“Debate” Ezra Klein? What a perverse distraction and a laughable waste of time that would be. And that’s what they really want, isn’t it? To distract and waste time so they can foist their agenda on the country unimpeded.
Um, no, he wanted to debate you about his evil agenda, and yours. But it is indicative of our times that this is what we’re reduced to: actual debate on an issue is seen as “a perverse distraction and a laughable waste of time.”
It’s hardly the first example of someone who is not really interested in the democratic process, they just want to be heard. Like the big anti-war protests in February of 2003. Where were they the previous October when the authorization was before Congress, and their protest might have had some real impact on the democratic process? By February, it was a done deal, and all the protests accomplished was to get a bunch of people on TV.
If you truly are committed to your party, your candidate, your issue, be a part of the process. Not a part of the noise that surrounds it, having no positive impact.
Not everyone is interested in that. Snark, vitriol and choir preaching offer more immediate feedback. But then there are those who are riding the wave:
“[Ann] Coulter, by contrast, is smarter and far smoother. She couldn’t care less about any pushback — she wants the pushback. That’s why it’s rarer to see Coulter engage in defensive, rage-filled rambling. Attacks don’t make her mad — even if she’s factually wrong. She’s not a believer in the cause, or her journalistic integrity — she’s an entertainer. Malkin, however, does care on some level. She craves to be respected. And she knows on some level that she’s been knocked down on the canvas — and she’s deeply embarrassed. But, she’s decided to double down rather than acknowledge the mistake and move on to other battles.”Publius
I’ve always said that talk radio is the audio equivalent of professional wrestling. Lots of big noise, broadly drawn good guys and bad guys, with the winner pre-scripted, but no real blood or substance. Faked for the sake of income. Not that there’s anything wrong with that, some people love professional wrestling. Coulter is talk radio without the radio.
Beyond all of that, in this particular case, the issue was the S-CHIP program, which I believe has an annual cost equivalent to about a week of what we’re spending in Iraq. As opposed to that alleged $400 billion “free” prescription drug plan for seniors that actually is costing more like $800 billion … and required my Mom to make an additional monthly payment when she had no prescriptions. The sense of scale on these “battles” seems completely off kilter, as Megan notes:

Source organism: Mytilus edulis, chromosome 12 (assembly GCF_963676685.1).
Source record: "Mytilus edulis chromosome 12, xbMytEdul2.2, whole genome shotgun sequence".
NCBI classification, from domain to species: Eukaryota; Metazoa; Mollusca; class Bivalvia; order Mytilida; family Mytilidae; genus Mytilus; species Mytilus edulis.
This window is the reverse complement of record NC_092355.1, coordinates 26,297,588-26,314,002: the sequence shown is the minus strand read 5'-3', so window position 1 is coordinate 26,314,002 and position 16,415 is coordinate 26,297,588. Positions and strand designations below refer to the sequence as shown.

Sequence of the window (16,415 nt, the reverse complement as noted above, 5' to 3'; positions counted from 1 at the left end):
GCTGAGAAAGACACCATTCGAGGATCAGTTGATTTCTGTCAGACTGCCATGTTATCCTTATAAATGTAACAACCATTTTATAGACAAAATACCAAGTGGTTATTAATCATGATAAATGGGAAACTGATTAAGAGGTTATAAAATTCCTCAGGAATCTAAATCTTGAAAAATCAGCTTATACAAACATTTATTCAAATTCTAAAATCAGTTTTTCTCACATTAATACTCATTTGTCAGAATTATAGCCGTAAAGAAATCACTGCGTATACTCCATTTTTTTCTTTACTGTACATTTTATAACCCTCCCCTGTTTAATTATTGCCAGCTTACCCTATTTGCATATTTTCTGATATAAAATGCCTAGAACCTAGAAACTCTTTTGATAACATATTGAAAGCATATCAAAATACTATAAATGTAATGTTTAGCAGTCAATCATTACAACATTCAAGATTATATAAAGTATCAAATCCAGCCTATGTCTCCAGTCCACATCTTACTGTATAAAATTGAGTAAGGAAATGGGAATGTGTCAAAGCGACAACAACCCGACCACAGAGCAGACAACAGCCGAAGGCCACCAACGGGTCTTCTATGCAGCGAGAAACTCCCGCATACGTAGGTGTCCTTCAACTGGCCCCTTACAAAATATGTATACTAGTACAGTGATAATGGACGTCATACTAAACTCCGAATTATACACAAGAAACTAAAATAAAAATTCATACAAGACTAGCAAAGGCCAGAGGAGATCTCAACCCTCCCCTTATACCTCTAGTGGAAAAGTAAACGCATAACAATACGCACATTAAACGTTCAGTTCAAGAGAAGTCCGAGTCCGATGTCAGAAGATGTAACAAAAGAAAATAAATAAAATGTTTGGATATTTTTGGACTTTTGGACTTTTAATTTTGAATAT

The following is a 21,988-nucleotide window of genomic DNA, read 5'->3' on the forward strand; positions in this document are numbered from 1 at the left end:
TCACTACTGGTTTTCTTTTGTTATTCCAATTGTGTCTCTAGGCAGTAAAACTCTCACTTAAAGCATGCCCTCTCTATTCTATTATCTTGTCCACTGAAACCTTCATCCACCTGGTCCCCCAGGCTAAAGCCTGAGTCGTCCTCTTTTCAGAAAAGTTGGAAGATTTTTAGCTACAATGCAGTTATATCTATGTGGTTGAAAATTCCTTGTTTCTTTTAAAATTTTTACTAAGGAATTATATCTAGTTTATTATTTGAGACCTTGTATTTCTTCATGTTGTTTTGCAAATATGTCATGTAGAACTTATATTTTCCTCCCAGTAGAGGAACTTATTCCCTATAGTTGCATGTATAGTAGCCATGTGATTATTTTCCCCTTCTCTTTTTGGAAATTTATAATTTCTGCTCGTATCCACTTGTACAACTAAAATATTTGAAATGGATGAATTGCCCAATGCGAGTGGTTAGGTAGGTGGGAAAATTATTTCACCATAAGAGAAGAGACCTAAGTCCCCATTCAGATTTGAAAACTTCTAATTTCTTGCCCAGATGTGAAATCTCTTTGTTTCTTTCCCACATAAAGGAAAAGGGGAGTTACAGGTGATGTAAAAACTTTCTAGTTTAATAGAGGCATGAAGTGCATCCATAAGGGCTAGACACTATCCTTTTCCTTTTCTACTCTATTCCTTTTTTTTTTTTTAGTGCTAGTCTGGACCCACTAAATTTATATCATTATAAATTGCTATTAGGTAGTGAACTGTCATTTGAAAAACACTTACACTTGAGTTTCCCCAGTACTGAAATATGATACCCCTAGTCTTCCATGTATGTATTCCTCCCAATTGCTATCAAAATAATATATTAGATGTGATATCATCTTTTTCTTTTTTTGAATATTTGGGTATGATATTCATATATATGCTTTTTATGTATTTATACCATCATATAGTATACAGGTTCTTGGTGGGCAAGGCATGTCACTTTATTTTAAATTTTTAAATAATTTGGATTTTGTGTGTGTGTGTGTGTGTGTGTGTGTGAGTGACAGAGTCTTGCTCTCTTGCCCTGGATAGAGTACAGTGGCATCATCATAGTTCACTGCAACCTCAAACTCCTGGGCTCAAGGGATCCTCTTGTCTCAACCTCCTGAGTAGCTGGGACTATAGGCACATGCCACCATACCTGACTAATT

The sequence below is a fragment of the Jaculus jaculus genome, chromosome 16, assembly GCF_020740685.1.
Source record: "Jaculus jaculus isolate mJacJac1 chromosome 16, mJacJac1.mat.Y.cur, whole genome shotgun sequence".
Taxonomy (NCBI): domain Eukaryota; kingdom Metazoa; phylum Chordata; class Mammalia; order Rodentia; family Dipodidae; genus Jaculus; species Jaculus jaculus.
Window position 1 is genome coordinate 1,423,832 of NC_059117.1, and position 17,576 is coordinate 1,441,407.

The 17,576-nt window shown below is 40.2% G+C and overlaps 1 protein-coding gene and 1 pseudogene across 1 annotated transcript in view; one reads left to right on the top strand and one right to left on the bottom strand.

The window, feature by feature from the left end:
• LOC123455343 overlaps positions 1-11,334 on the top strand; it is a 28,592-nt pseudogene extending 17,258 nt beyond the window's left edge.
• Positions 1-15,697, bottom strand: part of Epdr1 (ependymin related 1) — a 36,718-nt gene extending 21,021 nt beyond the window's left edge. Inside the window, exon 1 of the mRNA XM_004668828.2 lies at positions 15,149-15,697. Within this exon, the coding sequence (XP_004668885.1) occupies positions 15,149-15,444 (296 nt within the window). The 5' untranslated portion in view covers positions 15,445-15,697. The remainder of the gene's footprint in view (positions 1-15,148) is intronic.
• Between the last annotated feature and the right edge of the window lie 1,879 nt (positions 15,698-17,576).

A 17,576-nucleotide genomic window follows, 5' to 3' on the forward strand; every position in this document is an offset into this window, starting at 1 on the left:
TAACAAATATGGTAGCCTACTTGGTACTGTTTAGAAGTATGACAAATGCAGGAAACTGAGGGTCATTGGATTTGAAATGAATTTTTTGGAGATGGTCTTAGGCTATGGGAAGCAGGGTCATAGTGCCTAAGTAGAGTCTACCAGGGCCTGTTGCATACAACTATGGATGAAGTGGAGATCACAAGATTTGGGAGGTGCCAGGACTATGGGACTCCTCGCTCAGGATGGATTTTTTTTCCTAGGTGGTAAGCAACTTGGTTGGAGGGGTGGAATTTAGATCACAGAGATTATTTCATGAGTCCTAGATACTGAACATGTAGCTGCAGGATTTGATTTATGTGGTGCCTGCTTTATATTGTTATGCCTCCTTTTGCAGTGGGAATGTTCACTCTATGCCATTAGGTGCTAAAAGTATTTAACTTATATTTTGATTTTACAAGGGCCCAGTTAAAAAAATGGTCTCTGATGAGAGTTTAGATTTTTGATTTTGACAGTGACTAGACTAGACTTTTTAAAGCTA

Reading the comments on this, I have to ask conservatives and libertarians: is this really the hill you think we should die on? I do understand your objections to the program, but an informal survey of swing voters, in their current incarnation as my mother, indicates that this is killing you with the moderates. Save it for national health care next year, is what I’m saying.
But every issue, even the smallest, has to be a war. Nothing less will do for those 20 percenters, on both sides. And it’s my opinion they are destroying the process itself. They’ve made depicting their political opponents as enemies Job One. Policy initiatives are Job Later.
In the 1980’s, our “enemies” were overseas, behind some Iron Curtain. During the 1990’s, many were convinced our “enemies” were mostly in DC. In the 2000’s, many are convinced their enemy … is their neighbor. They wouldn’t put it to you that way, they’d say the enemy is That Other Party. Harry, the guy next door, he may have some weird politics, but he’s OK.
They don’t even see the disconnect. They’d never dream of accusing Harry of some of the things they write or say about members of That Other Party. Certainly not to his face. But in various partisan outlets on the web? Boy howdy, it’s what I live for!
Though I’ve complained about the length of this campaign, I fear the “fun” is about to run out. With so many candidates on both sides, they have been too busy trying to establish themselves to generate much negativity towards each other. Though that is beginning to change.
But by early February, the Eventual Two will be obvious to all.
Then the generic party mud, which has so far largely been cast aside for more candidate specific sludge, will finally be brought to bear.
Guliani vs. Clinton. Romney vs. Obama. Or some variation of the two. Each of those four people offers great opportunities for political fundamentalists of various stripes to sling the ugliest of brown matter.
And you can be sure someone will. In the age of blogs, YouTube videos, and other instant Internet creations, borderline content a campaign could never issue itself will appear and spread virally. It will be seen by millions, and the campaign(s) will have complete deniability (and at the same time, a complete inability to stop anything damaging once it has gone viral).
There are those out there, and you know it as well as I do, who will feel free to make ugly comments or insinuations a campaign never would; about Obama’s race or background or name, about Clinton’s alleged sexual proclivities, about Romney’s multiple wives, and Guliani’s insistence his house staff work naked.
You didn’t know those things? Oh, you will. And things a lot uglier. But they will get more air time and “eye balls” than most of the paid commercial efforts by these campaigns.
It’s a long dark tunnel until Inauguration Day. Get some hip waders, and hope than once we all get out of this tunnel, we can hose ourselves clean.
That, in itself, may take a long time.